It can be seen that the discussion so far that Islamic education clearly includes the education of the ‘nafs’ which lexically means, soul, the psyche, ego, self, essence, heart or mind. Liberal education tends not to concentrate upon this dimension of the human in any specific detail. The closest it arrives to this is indicated in the Education Act of 1996 for England and Wales, which states to, ‘promote the spiritual, moral, cultural, mental and physical development of pupils at the school and of society,’ (1996, 351 (1) (a)), however there are no clear guidelines or agreements as to how this will be achieved.
A closer look into the Islamic concept of the nafs highlights the intricate and complex composition of the inner self. They are considered to be a single entity, although its state may change. There are three types of nafs’ that are mentioned in the Qur’an, Nafs al-Ammara Bissu (the commanding soul) (Ch. 12:53), Nafs al-Lawwama (the Soul that Blames) (Ch. 75:2) and the Nafs al-Mutma`inna (the Soul at Peace) (Ch. 89:27).
Nafs al-Ammara Bissu (the commanding soul)
Our self consists of a conglomeration of wants, impulses, desires, appetites, habits, fears, angers, tendencies and an ego that constructs a self image that it then seeks to protect and maintain any way it can – even by distorting the true nature of the realities around it.
This is the commanding soul – in fact rather than command it has allowed its impulses and desires to command it. This nafs intrinsically directs its owner towards the fulfillment of bestial and carnal desires. It acts in a highly selfish manner looking out for only itself. Satan is considered the ally of this soul. He promises it great rewards and gains, but these are merely lies and falsehood. A good analogy of this position can be drawn here,
At this stage the person is like a kingdom in chaos where the citizens are habits, desires, fears, moods, impulses, and egoism and all clamor for attention and satisfaction and the self is a slave to them pulled this way and that in response to their demands.
According to Hanson some of the traits of this nafs are, ‘gluttony and lustful incontinence’. In order for one to gain control of oneself from this position the nafs has to be trained by subduing it to, as Hanson claims, ‘temperance’. This could possibly explain part of the reason why Muslims fast during the month of Ramadan, to tame the nafs by exercising moderation and restraint with regards to the human bestial and carnal desires. Islamic moral values, if applied correctly prevent a person’s soul from reaching this position.
Nafs al-Lawwama (the Soul that Blames)
This nafs is conscious of its own imperfections; it does not move erratically from impulse to impulse; desires are processed via thought in order to gain some sort of control. Hasan al-Basri, a great Islamic scholar of the past said, “You always see the believer censuring himself and saying things like ‘Did I want this? Why did I do that? Was this better than that?” This nafs is engaged in thought provoking questions lest it stray into the territory or the nafs al-Ammara Bissu. At this level there is an inner struggle going on with the self. The person has become aware of another form of reality, that could be said is not relative. The individual struggles with their inner self trying to guide it towards obedience of God. The concept of this struggle is sometimes referred to by certain Muslim scholars as the ‘greater jihad’, ‘the greater jihad being the inner battle against all the forces which would prevent man from living according to the theomorphic norm which is his primordial and God given nature.’  Islamic education by means of correct tarbiyah (individual development) disciplines this nafs into taking control of itself by the increasing remembrance of God and training it in order for it to reach the next stage.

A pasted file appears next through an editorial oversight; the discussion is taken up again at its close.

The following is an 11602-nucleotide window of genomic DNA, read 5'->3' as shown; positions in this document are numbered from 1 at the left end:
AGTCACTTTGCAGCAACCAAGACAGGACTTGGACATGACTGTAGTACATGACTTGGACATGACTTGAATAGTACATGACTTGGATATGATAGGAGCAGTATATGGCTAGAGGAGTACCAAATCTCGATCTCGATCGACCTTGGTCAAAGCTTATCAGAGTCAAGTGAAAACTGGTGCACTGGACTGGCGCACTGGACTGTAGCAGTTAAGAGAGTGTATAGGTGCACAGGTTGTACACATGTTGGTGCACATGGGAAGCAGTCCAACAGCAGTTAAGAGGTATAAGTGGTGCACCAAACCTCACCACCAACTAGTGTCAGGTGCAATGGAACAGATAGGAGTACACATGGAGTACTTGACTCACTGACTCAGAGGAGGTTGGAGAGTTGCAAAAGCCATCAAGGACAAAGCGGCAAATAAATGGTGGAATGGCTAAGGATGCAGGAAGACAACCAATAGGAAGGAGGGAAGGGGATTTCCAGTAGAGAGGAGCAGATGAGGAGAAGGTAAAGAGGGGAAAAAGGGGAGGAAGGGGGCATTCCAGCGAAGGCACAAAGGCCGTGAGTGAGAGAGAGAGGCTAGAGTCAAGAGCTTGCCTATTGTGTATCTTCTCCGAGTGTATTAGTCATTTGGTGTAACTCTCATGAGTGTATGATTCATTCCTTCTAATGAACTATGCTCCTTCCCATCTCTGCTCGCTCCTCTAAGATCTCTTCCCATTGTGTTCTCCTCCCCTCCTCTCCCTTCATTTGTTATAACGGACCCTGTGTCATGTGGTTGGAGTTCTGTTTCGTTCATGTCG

Nafs al-Mutma`inna (the Soul at Peace)
Once the nafs of an individual reaches this stage it could be considered as perfect therefore it could be said that this is the aim of the Islamic educational process on the spiritual dimension of a person.
This nafs is tranquil as it rests on the certitude of God. The nafs is calm and awaits the promise of God; its owner is content with everything and has arrived at such a stage of certainty that it is almost as if it can see the will of God in all aspects of life. It waits for its time of departure from this relative, physical world into the everlasting reality of life after death without fear. It submits itself to the will of God contentedly never dissatisfied or complaining, and with its faith never wavering. The Qur’an mentions to the owner of this nafs,
‘O the one in (complete) rest and satisfaction! Come back to your Lord, Well-pleased (yourself) and well-pleasing (unto Him)! Enter you, then, among My (honored) slaves, and enter you [in to] My Paradise!’
When referring to true success in education, it is this stage that is being indicated.
Each of these stages of the nafs signifies a phase change within the human being. Each stage incorporates a wide range within itself and the spiritual practices, the ritual requirements, the contemplative aspects, the ethical imperatives and the metaphysical teachings of Islamic education are designed to transform the inner structure of the nafs.
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Hanson, Y., (2003). New Lamps for Old. In: Educating Your Child in Modern Times. California, USA: Alhambra Productions, Inc.
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